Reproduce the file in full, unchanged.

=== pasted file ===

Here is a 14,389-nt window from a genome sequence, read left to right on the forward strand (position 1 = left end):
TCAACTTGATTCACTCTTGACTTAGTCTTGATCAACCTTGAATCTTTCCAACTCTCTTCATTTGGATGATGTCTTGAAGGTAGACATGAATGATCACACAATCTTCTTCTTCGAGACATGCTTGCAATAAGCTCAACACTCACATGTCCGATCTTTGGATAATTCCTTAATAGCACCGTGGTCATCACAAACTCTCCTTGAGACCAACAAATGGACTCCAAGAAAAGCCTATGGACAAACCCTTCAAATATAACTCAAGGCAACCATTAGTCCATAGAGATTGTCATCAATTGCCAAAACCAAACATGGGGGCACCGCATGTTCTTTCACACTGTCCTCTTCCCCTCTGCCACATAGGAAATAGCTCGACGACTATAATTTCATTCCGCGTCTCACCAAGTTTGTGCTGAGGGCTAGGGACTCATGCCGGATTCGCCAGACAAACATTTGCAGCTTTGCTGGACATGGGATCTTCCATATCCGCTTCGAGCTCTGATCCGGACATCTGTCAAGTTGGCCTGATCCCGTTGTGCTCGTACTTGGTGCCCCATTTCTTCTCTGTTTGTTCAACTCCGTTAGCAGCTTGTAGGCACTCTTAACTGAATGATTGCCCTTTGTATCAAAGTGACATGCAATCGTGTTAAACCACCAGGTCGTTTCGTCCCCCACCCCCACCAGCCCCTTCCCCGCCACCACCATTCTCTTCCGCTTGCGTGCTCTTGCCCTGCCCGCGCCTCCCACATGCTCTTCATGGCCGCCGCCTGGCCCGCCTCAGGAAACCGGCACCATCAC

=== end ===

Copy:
Here is a 14,389-nt window from a genome sequence, read left to right on the forward strand (position 1 = left end):
TCAACTTGATTCACTCTTGACTTAGTCTTGATCAACCTTGAATCTTTCCAACTCTCTTCATTTGGATGATGTCTTGAAGGTAGACATGAATGATCACACAATCTTCTTCTTCGAGACATGCTTGCAATAAGCTCAACACTCACATGTCCGATCTTTGGATAATTCCTTAATAGCACCGTGGTCATCACAAACTCTCCTTGAGACCAACAAATGGACTCCAAGAAAAGCCTATGGACAAACCCTTCAAATATAACTCAAGGCAACCATTAGTCCATAGAGATTGTCATCAATTGCCAAAACCAAACATGGGGGCACCGCATGTTCTTTCACACTGTCCTCTTCCCCTCTGCCACATAGGAAATAGCTCGACGACTATAATTTCATTCCGCGTCTCACCAAGTTTGTGCTGAGGGCTAGGGACTCATGCCGGATTCGCCAGACAAACATTTGCAGCTTTGCTGGACATGGGATCTTCCATATCCGCTTCGAGCTCTGATCCGGACATCTGTCAAGTTGGCCTGATCCCGTTGTGCTCGTACTTGGTGCCCCATTTCTTCTCTGTTTGTTCAACTCCGTTAGCAGCTTGTAGGCACTCTTAACTGAATGATTGCCCTTTGTATCAAAGTGACATGCAATCGTGTTAAACCACCAGGTCGTTTCGTCCCCCACCCCCACCAGCCCCTTCCCCGCCACCACCATTCTCTTCCGCTTGCGTGCTCTTGCCCTGCCCGCGCCTCCCACATGCTCTTCATGGCCGCCGCCTGGCCCGCCTCAGGAAACCGGCACCATCAC